If black hats pass the background checks, they could join the military, says head of the new Joint Cyber Reserve Unit
Convicted hackers could join UK’s Joint Cyber Reserve Unit (JCRU) since the application process is based on “capability development”, said Lieutenant Colonel Michael White in an interview with BBC Newsnight on Monday.
The £500 million unit, announced by the Ministry of Defence in September, will conduct both defence and offence operations. Recruitment for JCRU started earlier this month.
The UK is experiencing a worrying shortage of staff equipped with adequate IT skills. This is especially critical in cyber security field – according to government statistics, 93 percent of large corporations and 76 percent of SMBs reported a cyber breach in 2012.
Office Minister Francis Maude previously said that the Joint Cyber Reserve Unit was designed to “draw on the wider talent and skills of the nation in the cyber field”, letting the armed services call upon extra help when they need it.
The organisation’s recruiters primarily target former military personnel, reservists with the required skills, and civilians with the appropriate technological knowledge.
But the skills shortage is so severe that the government is ready to consider employing convicted hackers, as long as they pass all relevant checks. “I think if they could get through the security process, then if they had that capability that we would like, then if the vetting authority was happy with that, why not?” White told the BBC.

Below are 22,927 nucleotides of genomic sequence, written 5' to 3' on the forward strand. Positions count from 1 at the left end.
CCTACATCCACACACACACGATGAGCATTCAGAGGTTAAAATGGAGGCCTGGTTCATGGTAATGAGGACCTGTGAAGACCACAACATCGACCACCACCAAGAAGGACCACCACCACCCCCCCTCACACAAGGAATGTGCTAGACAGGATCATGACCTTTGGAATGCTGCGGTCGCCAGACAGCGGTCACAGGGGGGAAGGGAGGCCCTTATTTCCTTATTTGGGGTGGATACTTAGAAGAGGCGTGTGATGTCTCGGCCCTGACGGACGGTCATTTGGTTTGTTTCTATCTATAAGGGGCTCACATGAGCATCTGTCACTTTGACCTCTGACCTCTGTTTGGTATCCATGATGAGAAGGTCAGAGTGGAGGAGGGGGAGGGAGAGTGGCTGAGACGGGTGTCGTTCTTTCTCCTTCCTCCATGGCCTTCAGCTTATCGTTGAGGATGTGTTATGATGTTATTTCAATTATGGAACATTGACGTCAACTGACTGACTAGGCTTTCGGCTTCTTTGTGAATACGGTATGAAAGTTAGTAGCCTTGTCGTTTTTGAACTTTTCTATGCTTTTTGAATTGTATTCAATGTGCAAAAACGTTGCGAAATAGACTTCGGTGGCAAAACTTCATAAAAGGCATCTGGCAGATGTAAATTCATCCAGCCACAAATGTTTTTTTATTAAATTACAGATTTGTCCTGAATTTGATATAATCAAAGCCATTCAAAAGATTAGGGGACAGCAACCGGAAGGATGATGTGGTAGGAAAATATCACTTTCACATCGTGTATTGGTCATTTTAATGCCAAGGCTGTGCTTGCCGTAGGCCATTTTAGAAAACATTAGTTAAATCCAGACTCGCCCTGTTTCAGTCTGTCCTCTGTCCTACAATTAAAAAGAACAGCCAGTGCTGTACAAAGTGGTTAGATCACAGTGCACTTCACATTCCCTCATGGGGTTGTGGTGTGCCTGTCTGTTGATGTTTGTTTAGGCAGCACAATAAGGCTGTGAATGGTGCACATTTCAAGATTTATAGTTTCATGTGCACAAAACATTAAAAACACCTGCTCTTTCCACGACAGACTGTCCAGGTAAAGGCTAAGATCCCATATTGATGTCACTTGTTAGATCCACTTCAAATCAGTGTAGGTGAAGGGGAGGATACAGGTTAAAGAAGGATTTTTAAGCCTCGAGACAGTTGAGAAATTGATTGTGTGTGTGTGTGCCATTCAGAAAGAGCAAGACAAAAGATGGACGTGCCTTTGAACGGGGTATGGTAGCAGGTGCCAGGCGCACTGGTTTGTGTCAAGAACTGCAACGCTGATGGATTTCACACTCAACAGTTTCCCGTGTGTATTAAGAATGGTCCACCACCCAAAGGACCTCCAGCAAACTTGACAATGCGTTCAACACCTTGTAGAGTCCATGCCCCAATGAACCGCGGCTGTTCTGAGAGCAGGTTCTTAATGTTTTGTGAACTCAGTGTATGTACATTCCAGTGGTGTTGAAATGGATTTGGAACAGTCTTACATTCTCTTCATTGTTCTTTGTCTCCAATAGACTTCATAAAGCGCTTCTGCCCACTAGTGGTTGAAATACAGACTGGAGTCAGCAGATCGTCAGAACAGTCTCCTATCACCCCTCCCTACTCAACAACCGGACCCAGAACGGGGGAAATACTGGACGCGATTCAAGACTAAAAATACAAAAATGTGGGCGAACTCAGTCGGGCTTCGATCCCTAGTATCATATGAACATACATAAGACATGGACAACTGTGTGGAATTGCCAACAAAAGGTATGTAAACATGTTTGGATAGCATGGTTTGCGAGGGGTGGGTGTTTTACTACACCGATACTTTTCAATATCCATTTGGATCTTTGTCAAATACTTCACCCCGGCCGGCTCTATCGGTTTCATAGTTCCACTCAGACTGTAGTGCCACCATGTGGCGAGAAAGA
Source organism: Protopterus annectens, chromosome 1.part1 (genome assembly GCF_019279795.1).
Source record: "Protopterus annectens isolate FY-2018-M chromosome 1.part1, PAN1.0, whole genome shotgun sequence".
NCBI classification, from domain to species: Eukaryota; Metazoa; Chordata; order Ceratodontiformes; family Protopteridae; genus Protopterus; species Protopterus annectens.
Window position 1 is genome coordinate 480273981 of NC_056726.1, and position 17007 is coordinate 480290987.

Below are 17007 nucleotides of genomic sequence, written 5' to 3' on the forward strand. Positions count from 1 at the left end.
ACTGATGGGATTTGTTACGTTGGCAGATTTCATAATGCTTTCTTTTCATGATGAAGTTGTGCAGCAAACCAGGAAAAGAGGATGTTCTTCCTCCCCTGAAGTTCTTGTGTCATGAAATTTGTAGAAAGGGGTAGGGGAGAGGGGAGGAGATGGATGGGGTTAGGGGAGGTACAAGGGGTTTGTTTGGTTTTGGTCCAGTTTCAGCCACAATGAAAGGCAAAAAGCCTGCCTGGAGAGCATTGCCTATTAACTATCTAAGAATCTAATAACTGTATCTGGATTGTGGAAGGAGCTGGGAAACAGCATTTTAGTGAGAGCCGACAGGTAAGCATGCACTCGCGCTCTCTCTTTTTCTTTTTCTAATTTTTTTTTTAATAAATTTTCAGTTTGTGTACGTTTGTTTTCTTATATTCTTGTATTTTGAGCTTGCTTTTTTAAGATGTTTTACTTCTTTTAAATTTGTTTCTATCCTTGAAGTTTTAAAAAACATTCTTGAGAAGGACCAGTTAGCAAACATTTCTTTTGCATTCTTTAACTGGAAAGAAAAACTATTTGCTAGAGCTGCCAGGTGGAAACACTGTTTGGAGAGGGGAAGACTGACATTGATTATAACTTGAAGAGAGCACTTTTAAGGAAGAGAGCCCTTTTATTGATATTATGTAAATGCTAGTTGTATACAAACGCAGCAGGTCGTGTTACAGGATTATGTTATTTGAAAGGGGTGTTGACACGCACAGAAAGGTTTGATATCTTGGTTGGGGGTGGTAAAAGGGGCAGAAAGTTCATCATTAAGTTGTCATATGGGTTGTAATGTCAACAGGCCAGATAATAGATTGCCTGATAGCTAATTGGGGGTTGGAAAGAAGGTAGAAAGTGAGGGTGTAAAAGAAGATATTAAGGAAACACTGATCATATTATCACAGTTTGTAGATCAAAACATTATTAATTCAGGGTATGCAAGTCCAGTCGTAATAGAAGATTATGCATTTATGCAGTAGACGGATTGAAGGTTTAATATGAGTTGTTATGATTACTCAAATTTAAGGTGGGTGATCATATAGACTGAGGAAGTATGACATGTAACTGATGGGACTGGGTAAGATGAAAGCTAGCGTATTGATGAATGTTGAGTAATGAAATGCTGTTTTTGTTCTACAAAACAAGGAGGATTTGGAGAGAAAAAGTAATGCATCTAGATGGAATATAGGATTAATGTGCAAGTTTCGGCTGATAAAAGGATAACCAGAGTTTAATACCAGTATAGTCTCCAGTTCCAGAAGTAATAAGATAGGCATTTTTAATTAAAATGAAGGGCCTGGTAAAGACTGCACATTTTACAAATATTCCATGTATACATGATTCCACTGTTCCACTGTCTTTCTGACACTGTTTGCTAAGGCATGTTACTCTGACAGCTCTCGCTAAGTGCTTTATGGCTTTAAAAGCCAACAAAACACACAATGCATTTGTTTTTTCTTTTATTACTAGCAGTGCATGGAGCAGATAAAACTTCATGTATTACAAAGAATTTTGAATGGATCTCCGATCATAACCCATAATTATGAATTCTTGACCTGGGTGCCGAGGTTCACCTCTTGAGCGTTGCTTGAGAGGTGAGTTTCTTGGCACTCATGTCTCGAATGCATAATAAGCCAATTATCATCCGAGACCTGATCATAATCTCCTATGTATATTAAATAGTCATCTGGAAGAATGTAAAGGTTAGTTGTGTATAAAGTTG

Defence Secretary Philip Hammond previously said that each application would be evaluated individually, and success of former convicts would depend on the severity of their crime.
“This sounds like something straight out of Hollywood – using convicted prisoners to engage in an impossible mission under the cover of special exemption from the government,” commented Dwayne Melancon, CTO of security company Tripwire. “It makes sense that these individuals may have the skills needed to help in cyber defense, but it will be key to follow a ‘trust but verify’ model in which they are supervised closely to mitigate the risk that they will do something criminal or disruptive.
“The MoD must also be careful not to send the message that ‘past sins will be forgiven’ as that can lead to a feeling that ‘future sins could be forgiven.’ In other words, if this were construed as a sort of ‘amnesty act’ for cyber criminals, we could have far more problems in the future.”
Mustafa al-Bassam, a convicted member of the LulzSec cyber gang, argued that the data collection practices employed by the UK and US cyber security forces and revealed by Edward Snowden could discourage many talented hackers from working for the government.
For those who don’t fancy working for the army, the police national cyber crime unit (NCCU) is also recruiting – it seeks 400 security trainees.
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